The Government of Japan’s “Society 5.0” initiative aims to create a cyber-physical society in which (among other things) citizens’ daily lives will be enhanced through increasingly close collaboration with artificially intelligent systems. However, an apparent paradox lies at the heart of efforts to create a more “human-centered” society in which human beings will live alongside a proliferating array of increasingly autonomous social robots and embodied AI. This study seeks to investigate the presumed human-centeredness of Society 5.0 by comparing its makeup with that of earlier societies. By distinguishing “technological” and “non-technological” processes of posthumanization and applying a phenomenological anthropological model, this study demonstrates: (1) how the diverse types of human and non-human members expected to participate in Society 5.0 differ qualitatively from one another; (2) how the dynamics that will shape the membership of Society 5.0 can be conceptualized; and (3) how the anticipated membership of Society 5.0 differs from that of Societies 1.0 through 4.0. This study describes six categories of prospective human and non-human members of Society 5.0 and shows that all six have analogues in earlier societies, which suggests that social scientific analysis of past societies may shed unexpected light on the nature of Society 5.0.
Prior research has established an association between sexual violence and HIV. Exposure to sexual violence during childhood can profoundly impact brain architecture and stress regulatory response. As a result, individuals who have experienced such trauma may engage in sexual risk-taking behavior and could benefit from targeted interventions. In 2009, nationally representative data were collected on violence against children in Tanzania from 13–24 year old respondents (n = 3,739). Analyses show that females aged 19–24 (n = 579) who experienced childhood sexual violence, were more likely to report no/infrequent condom use in the past 12 months (AOR = 3.0, CI [1.5, 6.1], p = 0.0017) and multiple sex partners in the past 12 months (AOR = 2.3, CI [1.0, 5.1], p = 0.0491), but no more likely to know where to get HIV testing or to have ever been tested. Victims of childhood sexual violence could benefit from targeted interventions to mitigate impacts of violence and prevent HIV.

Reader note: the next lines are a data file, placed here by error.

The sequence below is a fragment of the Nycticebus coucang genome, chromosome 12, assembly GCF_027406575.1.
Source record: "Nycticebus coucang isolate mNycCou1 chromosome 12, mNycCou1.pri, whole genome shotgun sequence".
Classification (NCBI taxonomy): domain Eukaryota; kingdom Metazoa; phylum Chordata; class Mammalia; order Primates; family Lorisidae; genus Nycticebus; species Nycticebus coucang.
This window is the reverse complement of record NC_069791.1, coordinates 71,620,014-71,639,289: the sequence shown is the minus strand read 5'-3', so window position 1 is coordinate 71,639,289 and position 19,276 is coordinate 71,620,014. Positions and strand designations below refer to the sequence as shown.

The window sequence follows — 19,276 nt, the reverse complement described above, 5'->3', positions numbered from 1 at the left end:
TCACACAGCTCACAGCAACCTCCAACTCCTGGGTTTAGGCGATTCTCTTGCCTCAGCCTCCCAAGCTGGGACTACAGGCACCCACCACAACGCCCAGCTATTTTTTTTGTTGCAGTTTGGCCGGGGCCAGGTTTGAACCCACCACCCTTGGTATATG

In some circumstances, immersion in virtual environments with the aid of virtual reality (VR) equipment can create feelings of anxiety in users and be experienced as something “frightening”, “oppressive”, “alienating”, “dehumanizing”, or “dystopian”. Sometimes (e.g., in exposure therapy or VR gaming), a virtual environment is intended to have such psychological impacts on users; however, such effects can also arise unintentionally due to the environment’s poor architectural design. Designers of virtual environments may employ user-centered design (UCD) to incrementally improve a design and generate a user experience more closely resembling the type desired; however, UCD can yield suboptimal results if an initial design relied on an inappropriate architectural approach. This study developed a framework that can facilitate the purposeful selection of the most appropriate architectural approach by drawing on Norberg-Schulz’s established phenomenological account of real-world architectural modes. By considering the unique possibilities for structuring and experiencing space within virtual environments and reinterpreting Norberg-Schulz’s schemas in the context of virtual environment design, a novel framework was formulated that explicates six fundamental “architectural paradigms” available to designers of virtual environments. It was shown that the application of this framework could easily be incorporated as an additional step within the UCD process.